Trip report from Cyprus. Thursday 21. April 2005
Tombs of the Kings
North of Paphos lies the old necropolis Tombs of the Kings. There are no kings buried here, but it sounds better than for instance: "Tombs of the Upper Class".
The road also leads to Coral Bay, a tourist and hotel enclave, and the road is ugly. There are signs and awful house fronts everywhere all screaming for your attention.
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A side remark about Paphos and tourism
From nature Kato Paphos is a beautiful spot with the Mediterranean on one side and mountains on the other, and in springtime it is lush with flowers and green.
But in stark contrast to this beauty are the tourist industry's facade of neon, signs and sound. Everywhere restaurants, pubs, bars, discos, car rentals, souvenir shops, supermarkets and real estate agencies grow like weeds in an ornamental garden.
They all try to catch the tourist's attention with signs and strange house fronts. The sighs yell: "Property Developers", "Precious Jewelry", "Factory Prices" etc.
And it gets worse. They build everywhere and good roads are rebuilt with EU subsidies. Cyprus is a part of Commonwealth, and many Brits settle here with their pension. A villa on a mountain slope outside the city will easily cost you 400,000 €. Taxes are low - from 0 to 40 % depending on your income.
Lately many east Europeans have moved here. Some constitute a new proletariat, while other - well... the percentage of unsolved crimes has increased from about 2 to a considerably higher figure.
Tourism is important for economy in Cyprus, and Cyprus has a lot to offer the tourist besides the nice weather. But the way things go it will - at least in the Paphos area - become a self destructing mechanism, where bad taste and scrupulous pursuit of profit will destroy the original charm and uniqueness that originally attracted the tourists.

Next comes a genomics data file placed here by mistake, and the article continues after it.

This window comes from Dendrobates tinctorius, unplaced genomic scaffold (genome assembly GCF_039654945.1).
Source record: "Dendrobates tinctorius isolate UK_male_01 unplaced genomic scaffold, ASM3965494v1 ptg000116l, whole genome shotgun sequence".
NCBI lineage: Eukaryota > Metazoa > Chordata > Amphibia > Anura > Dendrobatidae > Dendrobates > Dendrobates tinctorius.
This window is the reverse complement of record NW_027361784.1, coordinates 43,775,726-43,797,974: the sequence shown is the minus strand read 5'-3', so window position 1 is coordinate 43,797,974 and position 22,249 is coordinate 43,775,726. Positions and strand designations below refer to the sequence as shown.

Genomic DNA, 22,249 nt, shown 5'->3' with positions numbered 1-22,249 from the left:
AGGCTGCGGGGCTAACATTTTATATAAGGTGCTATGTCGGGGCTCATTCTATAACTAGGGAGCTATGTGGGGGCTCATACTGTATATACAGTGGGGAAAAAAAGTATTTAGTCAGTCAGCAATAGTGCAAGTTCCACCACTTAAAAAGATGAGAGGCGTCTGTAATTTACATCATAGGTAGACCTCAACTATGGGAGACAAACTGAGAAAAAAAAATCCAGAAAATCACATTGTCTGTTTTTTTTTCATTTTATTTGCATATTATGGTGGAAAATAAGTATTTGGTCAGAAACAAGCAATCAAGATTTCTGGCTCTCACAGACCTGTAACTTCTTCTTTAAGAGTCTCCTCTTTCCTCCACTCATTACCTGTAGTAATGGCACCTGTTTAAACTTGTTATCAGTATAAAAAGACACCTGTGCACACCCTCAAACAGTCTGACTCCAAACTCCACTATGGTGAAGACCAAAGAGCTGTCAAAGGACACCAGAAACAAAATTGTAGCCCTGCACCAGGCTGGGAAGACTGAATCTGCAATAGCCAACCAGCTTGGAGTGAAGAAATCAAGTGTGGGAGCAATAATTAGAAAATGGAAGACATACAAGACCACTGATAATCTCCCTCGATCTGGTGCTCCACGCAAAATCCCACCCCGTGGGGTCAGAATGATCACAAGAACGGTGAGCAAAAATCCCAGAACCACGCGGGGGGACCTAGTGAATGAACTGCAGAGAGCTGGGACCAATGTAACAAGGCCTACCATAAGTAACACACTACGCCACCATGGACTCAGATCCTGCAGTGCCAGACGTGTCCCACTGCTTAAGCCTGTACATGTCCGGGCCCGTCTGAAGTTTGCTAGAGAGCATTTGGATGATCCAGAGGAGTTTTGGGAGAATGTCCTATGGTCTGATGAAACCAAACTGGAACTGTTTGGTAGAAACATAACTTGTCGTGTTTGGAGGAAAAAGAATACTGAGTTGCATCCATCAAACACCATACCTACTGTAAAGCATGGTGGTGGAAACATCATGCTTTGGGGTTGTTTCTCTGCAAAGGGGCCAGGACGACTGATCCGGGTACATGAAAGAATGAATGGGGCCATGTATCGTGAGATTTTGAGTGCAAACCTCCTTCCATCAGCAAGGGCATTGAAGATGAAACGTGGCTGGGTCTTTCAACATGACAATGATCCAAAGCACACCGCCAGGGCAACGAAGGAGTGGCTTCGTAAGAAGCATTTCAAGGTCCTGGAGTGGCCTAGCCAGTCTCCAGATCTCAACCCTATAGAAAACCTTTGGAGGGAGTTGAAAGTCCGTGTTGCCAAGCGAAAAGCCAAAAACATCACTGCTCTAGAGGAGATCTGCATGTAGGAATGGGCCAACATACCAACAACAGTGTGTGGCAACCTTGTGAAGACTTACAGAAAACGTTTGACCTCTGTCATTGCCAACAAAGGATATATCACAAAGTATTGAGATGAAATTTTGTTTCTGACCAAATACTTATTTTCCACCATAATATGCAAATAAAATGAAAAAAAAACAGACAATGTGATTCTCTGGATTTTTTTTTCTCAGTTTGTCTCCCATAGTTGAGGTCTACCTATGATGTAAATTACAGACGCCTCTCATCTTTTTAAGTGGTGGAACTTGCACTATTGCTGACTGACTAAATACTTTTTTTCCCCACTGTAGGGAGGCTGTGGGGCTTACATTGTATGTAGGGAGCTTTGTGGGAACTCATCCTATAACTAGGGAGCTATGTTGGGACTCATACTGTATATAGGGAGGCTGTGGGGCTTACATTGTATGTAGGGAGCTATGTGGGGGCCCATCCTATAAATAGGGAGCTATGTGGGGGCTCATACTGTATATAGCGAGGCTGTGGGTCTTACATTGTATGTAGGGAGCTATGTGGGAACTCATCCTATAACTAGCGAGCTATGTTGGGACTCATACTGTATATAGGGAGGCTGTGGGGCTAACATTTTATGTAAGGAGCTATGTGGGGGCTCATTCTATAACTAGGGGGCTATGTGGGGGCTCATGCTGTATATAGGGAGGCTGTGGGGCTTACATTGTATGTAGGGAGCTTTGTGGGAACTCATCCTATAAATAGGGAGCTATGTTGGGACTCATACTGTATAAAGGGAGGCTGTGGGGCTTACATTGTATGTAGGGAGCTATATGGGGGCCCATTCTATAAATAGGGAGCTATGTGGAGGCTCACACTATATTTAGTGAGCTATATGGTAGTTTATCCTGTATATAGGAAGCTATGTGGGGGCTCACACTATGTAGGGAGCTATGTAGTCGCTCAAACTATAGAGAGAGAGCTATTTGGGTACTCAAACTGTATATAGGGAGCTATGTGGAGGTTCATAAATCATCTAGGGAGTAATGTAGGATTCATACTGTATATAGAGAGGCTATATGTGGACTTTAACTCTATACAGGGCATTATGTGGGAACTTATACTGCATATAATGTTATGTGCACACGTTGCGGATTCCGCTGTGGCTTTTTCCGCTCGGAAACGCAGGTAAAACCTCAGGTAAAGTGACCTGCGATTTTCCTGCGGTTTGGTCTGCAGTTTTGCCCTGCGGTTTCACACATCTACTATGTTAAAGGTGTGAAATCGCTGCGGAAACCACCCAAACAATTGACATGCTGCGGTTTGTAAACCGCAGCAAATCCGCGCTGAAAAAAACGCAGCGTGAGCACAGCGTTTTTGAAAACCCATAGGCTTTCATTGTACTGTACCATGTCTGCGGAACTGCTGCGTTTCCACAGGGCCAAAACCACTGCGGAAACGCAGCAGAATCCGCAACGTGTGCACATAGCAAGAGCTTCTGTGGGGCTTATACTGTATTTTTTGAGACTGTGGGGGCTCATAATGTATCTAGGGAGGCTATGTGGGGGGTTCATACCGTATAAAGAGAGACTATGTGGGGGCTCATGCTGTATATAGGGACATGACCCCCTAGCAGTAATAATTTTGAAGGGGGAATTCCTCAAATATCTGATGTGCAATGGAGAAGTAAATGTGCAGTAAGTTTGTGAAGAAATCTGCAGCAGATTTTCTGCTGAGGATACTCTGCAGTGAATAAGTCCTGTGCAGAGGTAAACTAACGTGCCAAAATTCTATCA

We enjoy our vacation, but none the less we miss Larnaca's innocent charm and peace. Prices in Larnaca (at least at restaurants) are also considerably lower. It isn't expensive here in Paphos, but the difference shows how the lemon is squeezed to the last drop.
We pay 2 * 75 cents to enter the necropolis. The burial ground is from 400 B.C. and later. Presumably Paphos' upper class was put to rest here. The area is big. There are no bodies in the open tombs anymore, but nature remembers with a mourning carpet of flowers, and the birds sing requiem.
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On the way back the public beach is on our right hand. The sandy beach isn't long, but there is a snack bar, deck chairs, parasols and a few beach guests. We settle in the shade a few metres from the lazy surf and order a cup of Cyprus coffee. A small girl paddles with Daddy and cannot get enough. She is soon soaked, and on the beach Mom searches the bags in vain for dry clothes.
From the public beach there is a gravel road to the city. It runs between the ocean and the area with archaeological excavations (House of Dionysus etc.). It is lovely with birds, sea and nature, but the sun is gaining power, so Helle speeds up. The road ends by the old fort at the harbour, and we continue to O'bar for a light sandwich lunch.
In the booze shop nearby they sell our favourite ouzo, Keo's extra fine. They only have half litre bottles, but we buy one plus a bottle of commandaria, and then it is time for siesta. On the way home we pass the unfinished roadwork.
There is a heap of steaming asphalt, and the workers are looking at it with displeasure waiting for the next guy to make the first move.
After siesta it is time to keep the balcony company. An older couple is playing cards on a balcony below. The only sound is the flipping against the table and the wife's low "Ha!", when she wins, and she wins almost every game.
Later the balcony needs a rest. On the promenade Helle pauses by a jeweller's window, and after a while she says that it is a pity that all price tags are hidden. I reply that one of the tags in the first window was turned upside up and revealed a price of 1158. "Danish kroner?" Helle asks with rising interest before she realises that I would probably have converted to a less precise figure.
At the ouzo-bar we enjoy the sea and the sky's blue encounter. Within 15 minutes the dark blue colours blend, and The Lord pulls the curtain.
At Othello's we have a three course menu with honey melon, kleftico and flambéed crêpes suzettes. With this an Othello 1992, which is good but past its prime.
It begins to rain, and the streets are wet and shiny, as we walk home. There is a wind and it is humid.